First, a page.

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But Esther sees no problem with it. All she wants is to make her from ‘hand-to-mouth’ livelihood for her siblings and her son. Watching Esther works, she pours the gasoline from the jars into a safe-made funnel attached to the hollowed rod leading to the gas or fuel tank of the vehicles. She is so smart and fast and has to be precise as more kehkeh riders pull in asking her to hurry up so they can go back and grab more passengers. News 

Liberia: For Esther, the day has just begun

 

 

Liberia: ‘Can- Girl’, A Female, Street Gas Seller

By Mae Azango

Monrovia – The clouds were gloomy from the very heavy rains that had just fallen in Monrovia. The rain had formed streams, which ran on both sides of the tarmac road at the intersection of Benson and Newport Streets. At this particular spot, are parked three-tire vehicles (tricycle) locally known as Kehkeh whose operators usually rush to anyone approaching them so as to be the lucky one to ferry that or those persons to their destinations. Also at this spot, is rather an unusual dealer in one business, which is very heavily-male dominated, especially among those of them who do the street retailing of the products. “Give me one gallon, give me half a gallon,” is all Esther Johnson, who sells retailed gasoline in mayonnaise jars, hears, as she frantically sells the petroleum product from the various sizes of jars on the raised platform.

For Esther, the day has just begun. Like any other day, she has to sell whether it rains or shines in order to make ends meet for them to survive.  “I sell gas to feed my three-year-old son and to send me and my four younger brothers to school. After school, I come and sell; when my brothers come from school, they come and sell while I go home to prepare food. When I am through, I come back and they can go home to have something small to eat,” said Esther, who is a female, street gasoline vender.

It is a rare sight to find a female in such a business in Monrovia. Most of the venders are young and middle-aged men, who are referred to as ‘can-boys’, deriving this nomenclature from the jerry can containers in which they go to established Petro stations to buy the petroleum products. They can then bring their jerry cans on the roadside and empty the products into mayonnaise jars of different sizes to retail the gasoline or fuel to a motorcyclist or kehkeh operators or sometimes drivers of cars.

It is not very uncommon to see a lady selling gas at established petroleum stations. However, this is completely different when it comes to those found in isolated parts of the roadside with their jars sitting on raised platforms and exposed to the public. But that nomenclature of ‘can boy’ might now be revisited with the emergence of Esther into the business. It’s still a little far way to go as the males are still very dominant in the business.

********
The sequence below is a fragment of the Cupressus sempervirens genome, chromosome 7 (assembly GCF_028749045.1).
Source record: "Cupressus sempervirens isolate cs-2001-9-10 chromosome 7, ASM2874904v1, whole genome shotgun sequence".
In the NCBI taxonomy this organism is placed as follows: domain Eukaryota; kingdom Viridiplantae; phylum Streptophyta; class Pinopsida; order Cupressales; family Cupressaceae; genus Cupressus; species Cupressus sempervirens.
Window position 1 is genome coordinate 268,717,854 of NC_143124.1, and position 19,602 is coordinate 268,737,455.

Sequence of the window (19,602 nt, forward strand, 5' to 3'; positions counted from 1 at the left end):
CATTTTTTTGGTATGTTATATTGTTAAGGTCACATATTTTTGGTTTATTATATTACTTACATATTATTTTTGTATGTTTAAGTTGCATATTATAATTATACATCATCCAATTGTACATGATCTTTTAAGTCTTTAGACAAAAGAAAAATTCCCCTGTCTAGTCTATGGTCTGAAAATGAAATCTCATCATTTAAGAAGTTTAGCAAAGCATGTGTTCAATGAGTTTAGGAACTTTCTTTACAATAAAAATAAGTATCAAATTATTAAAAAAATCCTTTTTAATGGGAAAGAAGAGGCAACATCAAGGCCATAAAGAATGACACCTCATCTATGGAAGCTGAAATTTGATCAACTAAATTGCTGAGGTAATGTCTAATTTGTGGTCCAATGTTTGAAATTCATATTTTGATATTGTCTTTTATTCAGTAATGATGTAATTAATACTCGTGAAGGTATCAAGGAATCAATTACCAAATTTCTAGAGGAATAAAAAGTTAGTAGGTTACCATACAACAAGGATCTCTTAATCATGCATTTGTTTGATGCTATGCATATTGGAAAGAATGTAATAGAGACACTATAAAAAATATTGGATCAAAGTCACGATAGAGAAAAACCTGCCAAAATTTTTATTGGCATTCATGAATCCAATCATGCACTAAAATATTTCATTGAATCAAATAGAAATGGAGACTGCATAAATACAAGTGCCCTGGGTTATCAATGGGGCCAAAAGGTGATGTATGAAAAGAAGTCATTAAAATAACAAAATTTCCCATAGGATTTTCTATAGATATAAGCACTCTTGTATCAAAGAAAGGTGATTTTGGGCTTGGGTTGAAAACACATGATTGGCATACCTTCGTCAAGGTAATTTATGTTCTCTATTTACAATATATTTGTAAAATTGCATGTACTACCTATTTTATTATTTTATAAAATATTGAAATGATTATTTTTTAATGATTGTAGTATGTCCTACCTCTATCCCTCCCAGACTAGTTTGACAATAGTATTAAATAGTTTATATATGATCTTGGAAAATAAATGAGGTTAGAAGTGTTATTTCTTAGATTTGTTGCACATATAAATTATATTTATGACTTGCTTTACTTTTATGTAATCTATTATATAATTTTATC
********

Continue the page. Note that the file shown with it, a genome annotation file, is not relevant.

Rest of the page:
But Esther sees no problem with it. All she wants is to make her from ‘hand-to-mouth’ livelihood for her siblings and her son. Watching Esther works, she pours the gasoline from the jars into a safe-made funnel attached to the hollowed rod leading to the gas or fuel tank of the vehicles. She is so smart and fast and has to be precise as more kehkeh riders pull in asking her to hurry up so they can go back and grab more passengers.

Mae Azango is an award-winning Liberian journalist

When asked as to how business was faring, and why many kehkeh drivers were buying her gas more than the other male vender next to her, she answered: “Business is not running like when school is open and you have the school children pouring in and the kehkeh boys are very busy. The business is a bit slow now; it’s not really running. The reason why the drivers buy from me is that I was the first to start selling gas in this kehkeh parking. Most of them are my customers; they know me very well. Another thing is that I am a woman. How many women you can find doing can boy selling? So, if they do not buy from me, they won’t be satisfied,” Esther said she shrugged her shoulders and chuckled.

Speaking about the unstable gas price, Esther said when the price of gas goes high, they do not sell because it will mean looking for additional money to add on top of the money which they do not have the extra because the profit is not much. And it is through this business they survive.

The twenty-six-year-old who is in the Sabrina school of Airline studies said it has been her dream to become an aid hostess and in doing so, she has to keep focus. “If I am not busy, I could follow friends and find myself doing things I have no business doing because some kind of way I may fall into temptation. Therefore, I just want to encourage my friends to keep focus and by the grace of God, their dreams will come into reality. They should not follow bad friends and do things they cannot control because Peer pressure is the reason most of our friends are out on the streets today.”

 

Main Pic: Ester a gas seller in Monrovia, photo credit/Mae Azango  

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